Abstract Title

POPULATION PHARMACOKINETIC ANALYSIS DEMONSTRATES NO DRUG-DRUG INTERACTIONS BETWEEN CROFELEMER, A NOVEL TREATMENT FOR NONINFECTIOUS DIARRHEA IN HIV+ INDIVIDUALS, AND ANTIRETROVIRAL THERAPY

Presenter Name

Patrick Clay

Abstract

Crofelemer, a minimally absorbed, botanically derived, first-in-class antidiarrheal agent, was approved by the US Food and Drug Administration in December 2012 at a dose of 125 mg twice daily for symptomatic relief of noninfectious diarrhea in adult patients with HIV/AIDS on ART. Secretory diarrhea, particularly noninfectious diarrhea, is associated with combination antiretroviral therapy (ART) therapy. It is characterized by increased secretion of chloride ions and the movement of sodium and water into the intestinal lumen as a result of cyclic adenosine monophosphate (cAMP)–stimulated cystic fibrosis transmembrane conductance regulator (CFTR) and calcium-activated chloride channel (CaCC) activation by HIV, ART, or bacterial enterotoxins. Crofelemer is a dual inhibitor of CFTR and CaCC in the intestinal epithelium. For patients with HIV/AIDS receiving combination ART, comorbidities requiring management or treatment with other therapies increase the potential for drug-drug interactions (DDI) with ART6; clinically significant DDI have been reported in 27% to 40% of patients with HIV/AIDS taking ART. Significant DDI with ART may be caused by induction or inhibition of major metabolic pathways, or by drug transporters, resulting in reductions in ART efficacy, safety, and tolerability.

Presentation Type

Poster

Purpose (a):

To determine the potential for crofelemer to alter the pharmacokinetics (PK) of concomitantly administered ART agents in HIV+ patients in the ADVENT trial

Methods (b):

HIV+ adults taking a stable ART regimen for ≥4 weeks, with a history of diarrhea (ie, persistently loose stools despite regular antidiarrheal medication use or ≥1 watery bowel movement per day without regular antidiarrheal use for ≥1 month) and CD4+ count ≥100 cells/μL. ADVENT is a randomized, double-blind, two-stage phase 3 trial (Figure 1) conducted from October 2007 to January 2011 Pharmacokinetic Assessments. A multiple-trough sampling design14 was used to assess population PK. Sample collection for PK assessments occurred at baseline, prior to dosing at randomization, at the end of the placebo-controlled phase (ie, week 4), and at the end of the study (ie, week 24). Immune status was evaluated by analysis of CD4+ cell count and HIV viral load. Crofelemer concentrations were assayed by validated high-performance liquid chromatography with fluorescence detection (Celerion, Lincoln, NE, USA); ART concentrations were assayed by Tandem Labs (Salt Lake City, UT, USA) and the University of North Carolina Clinical Pharmacology and Analytical Chemistry Core Facility (Chapel Hill, NC, USA).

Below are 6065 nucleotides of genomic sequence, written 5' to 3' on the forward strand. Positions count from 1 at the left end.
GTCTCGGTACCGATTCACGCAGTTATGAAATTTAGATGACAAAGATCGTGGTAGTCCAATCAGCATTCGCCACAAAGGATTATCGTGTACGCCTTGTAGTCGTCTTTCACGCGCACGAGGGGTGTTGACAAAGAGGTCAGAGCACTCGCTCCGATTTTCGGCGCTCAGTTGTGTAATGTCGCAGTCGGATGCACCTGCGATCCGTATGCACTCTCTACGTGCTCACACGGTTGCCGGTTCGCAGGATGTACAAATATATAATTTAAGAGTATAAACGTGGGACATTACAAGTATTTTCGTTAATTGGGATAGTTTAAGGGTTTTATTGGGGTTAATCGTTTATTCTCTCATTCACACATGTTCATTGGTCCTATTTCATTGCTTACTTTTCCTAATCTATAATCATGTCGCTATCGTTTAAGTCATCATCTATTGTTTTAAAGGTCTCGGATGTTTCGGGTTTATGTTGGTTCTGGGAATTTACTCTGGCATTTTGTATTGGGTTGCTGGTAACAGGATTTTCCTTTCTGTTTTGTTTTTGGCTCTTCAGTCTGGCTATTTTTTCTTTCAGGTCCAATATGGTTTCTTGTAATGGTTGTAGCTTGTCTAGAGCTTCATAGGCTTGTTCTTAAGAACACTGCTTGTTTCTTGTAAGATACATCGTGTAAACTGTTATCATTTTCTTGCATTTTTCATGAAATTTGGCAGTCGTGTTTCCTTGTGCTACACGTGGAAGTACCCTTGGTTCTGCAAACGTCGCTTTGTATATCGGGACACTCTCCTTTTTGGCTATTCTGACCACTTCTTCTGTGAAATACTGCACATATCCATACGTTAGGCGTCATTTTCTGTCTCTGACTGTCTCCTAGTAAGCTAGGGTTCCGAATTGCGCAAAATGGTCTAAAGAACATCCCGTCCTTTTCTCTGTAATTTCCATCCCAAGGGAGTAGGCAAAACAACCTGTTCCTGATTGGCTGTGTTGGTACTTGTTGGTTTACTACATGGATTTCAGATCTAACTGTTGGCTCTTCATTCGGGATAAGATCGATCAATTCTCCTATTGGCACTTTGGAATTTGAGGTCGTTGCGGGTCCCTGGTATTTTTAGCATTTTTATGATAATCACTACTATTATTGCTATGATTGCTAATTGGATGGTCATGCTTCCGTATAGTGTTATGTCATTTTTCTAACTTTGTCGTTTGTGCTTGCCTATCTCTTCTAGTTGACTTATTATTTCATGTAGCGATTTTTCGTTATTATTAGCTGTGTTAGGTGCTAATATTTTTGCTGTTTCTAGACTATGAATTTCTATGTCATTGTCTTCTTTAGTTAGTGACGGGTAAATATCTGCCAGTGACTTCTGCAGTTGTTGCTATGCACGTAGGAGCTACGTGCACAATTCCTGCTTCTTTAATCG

Results (c):

More than 97.5% of patients in the PK population (n = 353) had received ≥ 3 combination ART regimens before the study. Patients received 126 different combinations of ART; the most frequently used combination ART was EFV, FTC, and TNF (n = 60). All 6 of the most common ARTs demonstrated marked exposure variability during the study (Figure 2). Week 4 and 24 ART steady-state trough drug concentrations in patients receiving crofelemer, regardless of crofelemer dose, were comparable with concentrations obtained during the crofelemer-free period (for example, TNF in Figure 3). Comparable results were demonstrated with RTV, FTC, 3TC, LPV, and EFV (Table 2). Crofelemer had no statistically significant effect on the PK of the 6 most commonly used ARTs in ADVENT, as assessed by the Bonferroni correction approach (Table 2). Administration of crofelemer had no negative impact on clinical immune parameters (HIV viral load and CD4+ cell counts) • In >96% of patients, crofelemer concentrations were below the limit of quantitation (50 ng/mL).

Conclusions (d):

Crofelemer had no significant effect on the PK of the most frequently-used ART evaluated in this study. Consistent with the absence of effects on ART PK, crofelemer did not adversely affect ART efficacy, based on HIV viral load or CD4+ cell counts. Crofelemer was not systemically absorbed to a significant extent

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POPULATION PHARMACOKINETIC ANALYSIS DEMONSTRATES NO DRUG-DRUG INTERACTIONS BETWEEN CROFELEMER, A NOVEL TREATMENT FOR NONINFECTIOUS DIARRHEA IN HIV+ INDIVIDUALS, AND ANTIRETROVIRAL THERAPY

Crofelemer, a minimally absorbed, botanically derived, first-in-class antidiarrheal agent, was approved by the US Food and Drug Administration in December 2012 at a dose of 125 mg twice daily for symptomatic relief of noninfectious diarrhea in adult patients with HIV/AIDS on ART. Secretory diarrhea, particularly noninfectious diarrhea, is associated with combination antiretroviral therapy (ART) therapy. It is characterized by increased secretion of chloride ions and the movement of sodium and water into the intestinal lumen as a result of cyclic adenosine monophosphate (cAMP)–stimulated cystic fibrosis transmembrane conductance regulator (CFTR) and calcium-activated chloride channel (CaCC) activation by HIV, ART, or bacterial enterotoxins. Crofelemer is a dual inhibitor of CFTR and CaCC in the intestinal epithelium. For patients with HIV/AIDS receiving combination ART, comorbidities requiring management or treatment with other therapies increase the potential for drug-drug interactions (DDI) with ART6; clinically significant DDI have been reported in 27% to 40% of patients with HIV/AIDS taking ART. Significant DDI with ART may be caused by induction or inhibition of major metabolic pathways, or by drug transporters, resulting in reductions in ART efficacy, safety, and tolerability.